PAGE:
Wednesday, April 23, 2014

It’s been a long hiatus, I know, but I really have been writing, and learning, and exploring new opportunities since my last post. I’ve finished another novel, continued querying agents, published a few more short pieces, and now here I am – back again.

Why? Lots of reasons, really: I miss the contact, the sharing, the accountability of writing a new something every week. And because, after 39 rejections from agents and small publishers, I have a signed contract for my debut novel!

Forty & Out will be released by Deadly Writes Publishing this September and I couldn’t be more thrilled with the personal attention Judge Bill and Sharon are giving as we move toward that date. More on that as the big day approaches – count on it! I’ll also be shifting to a new website in the coming weeks, but these posts will stay linked and archived. Too much history here to just walk away.

For this week though, as I try to learn my way around Twitter, I’ve been participating in #PitchSlam (detailed here), and we’re encouraged to share our entries for comment from other participants. So here goes:

Name: Cynthia L. (Cyndi) Pauwels writing as C.L. Pauwels

Genre: Adult suspense

Title: Fatal Errors

Word Count: 80,000 words

Song (book’s soundtrack?!): “Karma” by Kamelot

Pitch (35 words): Karma’s a bitch. With a suspended prison sentence looming, Fatál recklessly attempts an almost-legal hack and uncovers blackmail. The desperate extortionist turns murderous and Fatál combines tech savvy and her Gypsy sixth-sense to stop him.

Feedback from the organizers on my pitch: “The first line is a cliché saying, and takes up precious words that could be used to help clarify a few details that will, in turn, ratchet up the tension. For instance, explaining why Fatal attempts this hack when he's almost in the clear will. Also, what is this blackmail? Defining it will solidify motives and give character insight. Also, cutting adverbs and adjectives like recklessly and desperate tighten the prose and free up words to address the mentioned issues. And when a gypsy sixth-sense (vague, go ahead and define it as clairvoyance or sooth-seeing or whatever it is) the genre is altered and becomes supernatural suspense.”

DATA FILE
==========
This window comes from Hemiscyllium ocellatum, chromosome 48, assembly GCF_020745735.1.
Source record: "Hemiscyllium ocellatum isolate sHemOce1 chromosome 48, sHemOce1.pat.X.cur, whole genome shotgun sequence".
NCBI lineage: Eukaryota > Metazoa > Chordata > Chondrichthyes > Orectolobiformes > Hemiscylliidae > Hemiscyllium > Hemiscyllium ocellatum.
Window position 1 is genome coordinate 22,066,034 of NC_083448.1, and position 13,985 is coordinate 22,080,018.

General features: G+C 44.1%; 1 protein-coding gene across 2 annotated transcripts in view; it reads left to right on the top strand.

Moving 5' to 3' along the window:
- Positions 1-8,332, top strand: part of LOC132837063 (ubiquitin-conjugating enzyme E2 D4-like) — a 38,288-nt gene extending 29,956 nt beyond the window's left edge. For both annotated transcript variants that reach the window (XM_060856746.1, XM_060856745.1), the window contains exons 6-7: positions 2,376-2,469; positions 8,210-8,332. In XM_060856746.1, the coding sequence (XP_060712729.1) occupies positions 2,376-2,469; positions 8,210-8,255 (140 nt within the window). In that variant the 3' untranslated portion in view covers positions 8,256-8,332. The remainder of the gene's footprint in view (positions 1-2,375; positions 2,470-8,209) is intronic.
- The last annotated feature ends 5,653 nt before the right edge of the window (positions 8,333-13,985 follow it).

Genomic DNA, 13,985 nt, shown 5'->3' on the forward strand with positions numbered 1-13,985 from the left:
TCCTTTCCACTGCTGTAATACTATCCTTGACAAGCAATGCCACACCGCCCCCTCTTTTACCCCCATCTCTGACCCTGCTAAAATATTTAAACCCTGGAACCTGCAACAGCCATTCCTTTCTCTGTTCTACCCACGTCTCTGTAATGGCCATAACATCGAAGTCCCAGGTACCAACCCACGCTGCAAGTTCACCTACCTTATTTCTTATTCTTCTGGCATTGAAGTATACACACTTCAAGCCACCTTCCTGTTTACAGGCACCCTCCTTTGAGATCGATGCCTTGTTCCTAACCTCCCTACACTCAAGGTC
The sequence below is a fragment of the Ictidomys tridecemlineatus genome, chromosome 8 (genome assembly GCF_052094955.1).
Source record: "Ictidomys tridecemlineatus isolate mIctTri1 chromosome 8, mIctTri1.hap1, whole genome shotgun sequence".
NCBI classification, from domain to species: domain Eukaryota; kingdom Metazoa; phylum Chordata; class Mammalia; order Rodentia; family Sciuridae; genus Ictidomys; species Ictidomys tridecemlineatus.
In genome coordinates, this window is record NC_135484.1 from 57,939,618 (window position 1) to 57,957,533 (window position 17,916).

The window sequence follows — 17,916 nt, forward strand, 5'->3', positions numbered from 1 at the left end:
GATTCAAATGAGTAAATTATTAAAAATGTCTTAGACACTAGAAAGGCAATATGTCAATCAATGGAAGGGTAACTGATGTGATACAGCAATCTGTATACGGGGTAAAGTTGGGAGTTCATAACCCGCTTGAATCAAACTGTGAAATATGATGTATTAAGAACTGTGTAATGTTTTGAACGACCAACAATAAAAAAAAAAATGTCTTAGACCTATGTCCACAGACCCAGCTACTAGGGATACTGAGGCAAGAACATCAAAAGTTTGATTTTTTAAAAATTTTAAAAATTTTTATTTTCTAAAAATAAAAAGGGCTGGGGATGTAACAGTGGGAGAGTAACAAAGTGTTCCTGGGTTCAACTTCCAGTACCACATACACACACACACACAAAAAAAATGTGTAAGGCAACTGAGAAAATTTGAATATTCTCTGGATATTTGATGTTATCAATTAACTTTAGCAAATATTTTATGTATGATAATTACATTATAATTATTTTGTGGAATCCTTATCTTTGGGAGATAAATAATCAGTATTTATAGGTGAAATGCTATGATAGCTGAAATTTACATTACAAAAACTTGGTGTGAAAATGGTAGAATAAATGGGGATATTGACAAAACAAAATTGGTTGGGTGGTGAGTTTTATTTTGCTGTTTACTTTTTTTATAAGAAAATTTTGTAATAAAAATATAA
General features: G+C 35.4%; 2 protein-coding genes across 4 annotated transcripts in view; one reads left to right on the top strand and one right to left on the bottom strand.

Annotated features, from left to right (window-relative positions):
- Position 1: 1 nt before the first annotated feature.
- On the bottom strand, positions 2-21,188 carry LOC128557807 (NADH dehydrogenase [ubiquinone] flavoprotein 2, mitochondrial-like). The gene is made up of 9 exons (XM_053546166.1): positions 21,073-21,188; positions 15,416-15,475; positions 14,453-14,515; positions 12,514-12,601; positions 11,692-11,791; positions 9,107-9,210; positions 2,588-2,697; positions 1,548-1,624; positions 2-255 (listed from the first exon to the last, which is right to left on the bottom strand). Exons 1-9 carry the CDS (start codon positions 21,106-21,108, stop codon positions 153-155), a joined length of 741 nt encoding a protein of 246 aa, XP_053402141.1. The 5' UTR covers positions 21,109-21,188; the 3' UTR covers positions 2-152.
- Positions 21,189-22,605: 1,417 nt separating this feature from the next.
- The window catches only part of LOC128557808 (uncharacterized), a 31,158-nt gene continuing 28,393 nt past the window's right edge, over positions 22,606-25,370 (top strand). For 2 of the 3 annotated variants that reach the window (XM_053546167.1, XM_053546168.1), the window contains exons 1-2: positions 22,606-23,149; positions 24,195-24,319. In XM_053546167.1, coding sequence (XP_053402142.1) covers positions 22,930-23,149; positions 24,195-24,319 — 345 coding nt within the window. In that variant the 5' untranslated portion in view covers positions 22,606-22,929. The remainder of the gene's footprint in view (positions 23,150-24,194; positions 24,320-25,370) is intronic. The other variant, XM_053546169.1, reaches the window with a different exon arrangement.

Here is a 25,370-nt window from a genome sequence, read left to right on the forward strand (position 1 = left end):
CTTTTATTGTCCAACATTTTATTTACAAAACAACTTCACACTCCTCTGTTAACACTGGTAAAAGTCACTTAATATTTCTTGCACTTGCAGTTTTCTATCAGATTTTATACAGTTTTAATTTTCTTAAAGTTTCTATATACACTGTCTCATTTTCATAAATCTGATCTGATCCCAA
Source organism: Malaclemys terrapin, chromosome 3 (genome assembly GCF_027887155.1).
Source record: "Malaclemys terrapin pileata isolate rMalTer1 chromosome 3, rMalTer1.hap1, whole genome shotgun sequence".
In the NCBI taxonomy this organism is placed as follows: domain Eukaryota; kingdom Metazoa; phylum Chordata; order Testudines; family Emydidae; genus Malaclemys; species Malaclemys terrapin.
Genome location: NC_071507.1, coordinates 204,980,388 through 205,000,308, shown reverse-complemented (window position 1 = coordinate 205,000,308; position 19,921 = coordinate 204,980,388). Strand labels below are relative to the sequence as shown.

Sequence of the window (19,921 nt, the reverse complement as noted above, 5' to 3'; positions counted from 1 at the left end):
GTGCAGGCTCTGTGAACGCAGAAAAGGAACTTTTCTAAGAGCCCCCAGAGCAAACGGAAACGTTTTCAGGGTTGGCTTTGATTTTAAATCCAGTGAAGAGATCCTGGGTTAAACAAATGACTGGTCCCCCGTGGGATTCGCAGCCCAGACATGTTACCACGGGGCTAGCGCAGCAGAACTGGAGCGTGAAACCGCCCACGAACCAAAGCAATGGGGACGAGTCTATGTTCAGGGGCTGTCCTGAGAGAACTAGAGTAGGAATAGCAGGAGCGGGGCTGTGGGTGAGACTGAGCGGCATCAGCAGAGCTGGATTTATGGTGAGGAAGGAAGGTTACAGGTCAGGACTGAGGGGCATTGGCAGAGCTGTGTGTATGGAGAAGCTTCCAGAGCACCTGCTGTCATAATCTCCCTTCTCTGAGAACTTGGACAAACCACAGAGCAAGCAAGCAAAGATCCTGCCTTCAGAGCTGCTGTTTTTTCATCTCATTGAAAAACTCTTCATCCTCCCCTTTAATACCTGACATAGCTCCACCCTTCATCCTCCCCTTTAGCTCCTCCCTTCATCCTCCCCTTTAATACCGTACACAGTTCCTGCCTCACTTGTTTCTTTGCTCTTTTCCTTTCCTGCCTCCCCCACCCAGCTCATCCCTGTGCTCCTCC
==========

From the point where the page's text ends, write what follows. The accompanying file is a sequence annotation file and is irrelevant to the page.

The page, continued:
(I’ll reserve my comments on the feedback for now.)

First 250 words: So I’m a hacker—get over it. Not all of us are nerdy, unwashed males hanging out in questionable Internet chat rooms. We’re not socially inept. Some of us are reasonably articulate and civic-minded. And we’re female. We like to explore the system, see what we can learn, expose security weaknesses, not create havoc for havoc’s sake. My friend Carmen and I work in the college computer lab to pay our way through school. At least I did until my supervisor Patrice double-crossed me. As my Gypsy grandma always says, karma’s a bitch. My boss—excuse me, former boss—needs to watch her back.

It had ended, and started, on a typical late November morning in southwest Ohio. Damp, gloomy. Most of the Gem City Business College students had already cut out for the long holiday weekend. Patrice showed up at my cubicle just before nine.

“Grab your bag,” she said. “I’ll buy at Beaner’s.”

I saved the database I was normalizing, dumped another back-up file onto my flash drive before logging off, and followed her out the door.

Patrice found a two-top near a window in the corner of the storefront coffee shop a block from campus. The tiny space was eerily quiet for a weekday morning, with only a smattering of customers. I cupped my mug, hoping some of the warmth would seep into my chilled hands, and lost myself in the aroma of chai. Her blunt words shattered my reverie.

So…what do you think? I’d love your feedback! And I’ll be sure to share the contest results as they come in. Kudos to the agents/managers who are coordinating this effort and reading/judging all the entries. What a job!

1 comment:

  1. What is an almost-legal hack, and why is that important? Two more words you could probably lose or replace. :)


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